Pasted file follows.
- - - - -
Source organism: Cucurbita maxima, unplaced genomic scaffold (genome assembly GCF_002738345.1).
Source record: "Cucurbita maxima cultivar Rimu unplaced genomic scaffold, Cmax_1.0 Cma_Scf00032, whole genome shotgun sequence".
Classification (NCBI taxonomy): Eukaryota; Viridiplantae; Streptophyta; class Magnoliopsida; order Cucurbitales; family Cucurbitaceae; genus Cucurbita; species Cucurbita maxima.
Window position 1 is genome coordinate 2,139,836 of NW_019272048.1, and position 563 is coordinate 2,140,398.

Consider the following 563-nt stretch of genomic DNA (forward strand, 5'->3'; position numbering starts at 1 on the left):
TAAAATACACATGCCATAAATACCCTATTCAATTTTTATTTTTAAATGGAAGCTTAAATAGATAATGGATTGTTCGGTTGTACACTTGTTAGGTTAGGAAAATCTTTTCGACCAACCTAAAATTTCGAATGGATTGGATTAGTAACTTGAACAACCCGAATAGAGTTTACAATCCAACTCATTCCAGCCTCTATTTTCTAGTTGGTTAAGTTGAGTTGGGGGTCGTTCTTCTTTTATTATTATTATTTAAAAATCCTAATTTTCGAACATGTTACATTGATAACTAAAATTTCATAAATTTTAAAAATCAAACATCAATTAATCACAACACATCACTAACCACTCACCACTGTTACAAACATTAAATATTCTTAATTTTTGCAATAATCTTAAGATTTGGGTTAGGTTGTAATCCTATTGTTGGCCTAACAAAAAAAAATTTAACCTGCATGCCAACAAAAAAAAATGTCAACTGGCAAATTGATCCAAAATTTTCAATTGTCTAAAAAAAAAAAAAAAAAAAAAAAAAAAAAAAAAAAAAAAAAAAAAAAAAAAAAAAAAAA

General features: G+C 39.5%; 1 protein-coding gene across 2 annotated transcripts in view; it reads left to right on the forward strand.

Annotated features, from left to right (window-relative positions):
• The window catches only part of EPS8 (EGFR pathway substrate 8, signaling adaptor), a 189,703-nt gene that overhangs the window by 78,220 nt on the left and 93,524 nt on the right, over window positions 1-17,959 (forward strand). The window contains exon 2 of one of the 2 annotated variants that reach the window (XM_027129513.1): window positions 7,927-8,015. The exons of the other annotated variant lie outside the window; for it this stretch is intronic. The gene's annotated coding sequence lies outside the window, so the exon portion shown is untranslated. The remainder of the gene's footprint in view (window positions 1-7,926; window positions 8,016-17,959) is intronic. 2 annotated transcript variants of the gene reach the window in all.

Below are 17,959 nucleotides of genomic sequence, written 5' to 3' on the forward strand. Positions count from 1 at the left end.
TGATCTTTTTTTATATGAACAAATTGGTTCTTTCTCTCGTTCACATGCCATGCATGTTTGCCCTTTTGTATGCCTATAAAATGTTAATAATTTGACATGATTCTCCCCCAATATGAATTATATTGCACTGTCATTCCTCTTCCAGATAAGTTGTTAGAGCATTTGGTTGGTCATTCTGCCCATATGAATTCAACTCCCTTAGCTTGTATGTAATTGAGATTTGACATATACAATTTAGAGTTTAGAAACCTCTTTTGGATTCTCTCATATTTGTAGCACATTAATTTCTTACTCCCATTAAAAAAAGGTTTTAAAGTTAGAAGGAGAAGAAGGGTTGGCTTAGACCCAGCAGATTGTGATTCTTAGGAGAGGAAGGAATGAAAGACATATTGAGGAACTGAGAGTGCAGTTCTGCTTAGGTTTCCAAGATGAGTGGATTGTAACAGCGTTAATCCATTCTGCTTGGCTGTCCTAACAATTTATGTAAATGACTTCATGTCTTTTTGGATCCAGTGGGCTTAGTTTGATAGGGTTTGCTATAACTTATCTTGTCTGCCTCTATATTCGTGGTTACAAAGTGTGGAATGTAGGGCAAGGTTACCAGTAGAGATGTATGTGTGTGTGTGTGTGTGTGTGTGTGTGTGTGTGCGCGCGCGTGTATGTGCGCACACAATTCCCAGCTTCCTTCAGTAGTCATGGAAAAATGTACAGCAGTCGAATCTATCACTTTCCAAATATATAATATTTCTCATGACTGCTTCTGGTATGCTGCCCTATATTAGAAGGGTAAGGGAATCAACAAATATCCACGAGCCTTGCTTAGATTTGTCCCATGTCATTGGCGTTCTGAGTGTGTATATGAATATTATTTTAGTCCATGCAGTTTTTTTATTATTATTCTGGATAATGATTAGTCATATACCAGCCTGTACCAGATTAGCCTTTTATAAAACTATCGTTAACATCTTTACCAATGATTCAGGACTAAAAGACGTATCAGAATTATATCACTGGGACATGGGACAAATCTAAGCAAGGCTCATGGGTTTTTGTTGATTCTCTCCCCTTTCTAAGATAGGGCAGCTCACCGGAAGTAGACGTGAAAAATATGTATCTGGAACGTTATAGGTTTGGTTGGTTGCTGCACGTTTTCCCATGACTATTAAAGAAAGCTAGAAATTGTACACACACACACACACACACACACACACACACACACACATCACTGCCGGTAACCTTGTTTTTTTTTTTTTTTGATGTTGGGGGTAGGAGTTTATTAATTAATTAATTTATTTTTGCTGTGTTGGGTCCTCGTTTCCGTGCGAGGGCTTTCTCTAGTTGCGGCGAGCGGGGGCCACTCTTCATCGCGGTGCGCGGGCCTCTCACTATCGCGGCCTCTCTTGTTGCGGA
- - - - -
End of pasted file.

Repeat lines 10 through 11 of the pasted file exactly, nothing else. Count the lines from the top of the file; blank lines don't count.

Below are 17,959 nucleotides of genomic sequence, written 5' to 3' on the forward strand. Positions count from 1 at the left end.
TGATCTTTTTTTATATGAACAAATTGGTTCTTTCTCTCGTTCACATGCCATGCATGTTTGCCCTTTTGTATGCCTATAAAATGTTAATAATTTGACATGATTCTCCCCCAATATGAATTATATTGCACTGTCATTCCTCTTCCAGATAAGTTGTTAGAGCATTTGGTTGGTCATTCTGCCCATATGAATTCAACTCCCTTAGCTTGTATGTAATTGAGATTTGACATATACAATTTAGAGTTTAGAAACCTCTTTTGGATTCTCTCATATTTGTAGCACATTAATTTCTTACTCCCATTAAAAAAAGGTTTTAAAGTTAGAAGGAGAAGAAGGGTTGGCTTAGACCCAGCAGATTGTGATTCTTAGGAGAGGAAGGAATGAAAGACATATTGAGGAACTGAGAGTGCAGTTCTGCTTAGGTTTCCAAGATGAGTGGATTGTAACAGCGTTAATCCATTCTGCTTGGCTGTCCTAACAATTTATGTAAATGACTTCATGTCTTTTTGGATCCAGTGGGCTTAGTTTGATAGGGTTTGCTATAACTTATCTTGTCTGCCTCTATATTCGTGGTTACAAAGTGTGGAATGTAGGGCAAGGTTACCAGTAGAGATGTATGTGTGTGTGTGTGTGTGTGTGTGTGTGTGTGTGCGCGCGCGTGTATGTGCGCACACAATTCCCAGCTTCCTTCAGTAGTCATGGAAAAATGTACAGCAGTCGAATCTATCACTTTCCAAATATATAATATTTCTCATGACTGCTTCTGGTATGCTGCCCTATATTAGAAGGGTAAGGGAATCAACAAATATCCACGAGCCTTGCTTAGATTTGTCCCATGTCATTGGCGTTCTGAGTGTGTATATGAATATTATTTTAGTCCATGCAGTTTTTTTATTATTATTCTGGATAATGATTAGTCATATACCAGCCTGTACCAGATTAGCCTTTTATAAAACTATCGTTAACATCTTTACCAATGATTCAGGACTAAAAGACGTATCAGAATTATATCACTGGGACATGGGACAAATCTAAGCAAGGCTCATGGGTTTTTGTTGATTCTCTCCCCTTTCTAAGATAGGGCAGCTCACCGGAAGTAGACGTGAAAAATATGTATCTGGAACGTTATAGGTTTGGTTGGTTGCTGCACGTTTTCCCATGACTATTAAAGAAAGCTAGAAATTGTACACACACACACACACACACACACACACACACACACACATCACTGCCGGTAACCTTGTTTTTTTTTTTTTTTGATGTTGGGGGTAGGAGTTTATTAATTAATTAATTTATTTTTGCTGTGTTGGGTCCTCGTTTCCGTGCGAGGGCTTTCTCTAGTTGCGGCGAGCGGGGGCCACTCTTCATCGCGGTGCGCGGGCCTCTCACTATCGCGGCCTCTCTTGTTGCGGA